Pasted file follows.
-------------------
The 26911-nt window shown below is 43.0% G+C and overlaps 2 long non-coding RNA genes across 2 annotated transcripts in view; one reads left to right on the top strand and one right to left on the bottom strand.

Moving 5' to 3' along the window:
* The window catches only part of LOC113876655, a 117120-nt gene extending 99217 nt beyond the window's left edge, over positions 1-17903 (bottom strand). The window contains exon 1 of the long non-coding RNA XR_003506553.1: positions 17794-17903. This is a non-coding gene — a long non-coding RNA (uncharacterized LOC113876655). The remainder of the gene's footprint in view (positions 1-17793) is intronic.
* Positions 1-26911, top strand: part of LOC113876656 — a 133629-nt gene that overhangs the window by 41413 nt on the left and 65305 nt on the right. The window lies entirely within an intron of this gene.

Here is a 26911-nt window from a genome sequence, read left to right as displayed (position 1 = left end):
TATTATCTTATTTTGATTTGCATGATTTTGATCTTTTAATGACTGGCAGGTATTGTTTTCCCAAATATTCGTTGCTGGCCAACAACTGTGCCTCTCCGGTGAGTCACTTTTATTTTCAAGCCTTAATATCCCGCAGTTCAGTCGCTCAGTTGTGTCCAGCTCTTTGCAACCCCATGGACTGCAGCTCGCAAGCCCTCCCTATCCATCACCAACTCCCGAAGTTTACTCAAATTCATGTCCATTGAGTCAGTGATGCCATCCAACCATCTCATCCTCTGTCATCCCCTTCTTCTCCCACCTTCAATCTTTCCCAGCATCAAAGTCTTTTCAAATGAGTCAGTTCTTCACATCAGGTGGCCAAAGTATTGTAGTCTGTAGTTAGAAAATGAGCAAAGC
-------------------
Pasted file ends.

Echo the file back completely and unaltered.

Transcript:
The 26911-nt window shown below is 43.0% G+C and overlaps 2 long non-coding RNA genes across 2 annotated transcripts in view; one reads left to right on the top strand and one right to left on the bottom strand.

Moving 5' to 3' along the window:
* The window catches only part of LOC113876655, a 117120-nt gene extending 99217 nt beyond the window's left edge, over positions 1-17903 (bottom strand). The window contains exon 1 of the long non-coding RNA XR_003506553.1: positions 17794-17903. This is a non-coding gene — a long non-coding RNA (uncharacterized LOC113876655). The remainder of the gene's footprint in view (positions 1-17793) is intronic.
* Positions 1-26911, top strand: part of LOC113876656 — a 133629-nt gene that overhangs the window by 41413 nt on the left and 65305 nt on the right. The window lies entirely within an intron of this gene.

Here is a 26911-nt window from a genome sequence, read left to right as displayed (position 1 = left end):
TATTATCTTATTTTGATTTGCATGATTTTGATCTTTTAATGACTGGCAGGTATTGTTTTCCCAAATATTCGTTGCTGGCCAACAACTGTGCCTCTCCGGTGAGTCACTTTTATTTTCAAGCCTTAATATCCCGCAGTTCAGTCGCTCAGTTGTGTCCAGCTCTTTGCAACCCCATGGACTGCAGCTCGCAAGCCCTCCCTATCCATCACCAACTCCCGAAGTTTACTCAAATTCATGTCCATTGAGTCAGTGATGCCATCCAACCATCTCATCCTCTGTCATCCCCTTCTTCTCCCACCTTCAATCTTTCCCAGCATCAAAGTCTTTTCAAATGAGTCAGTTCTTCACATCAGGTGGCCAAAGTATTGTAGTCTGTAGTTAGAAAATGAGCAAAGC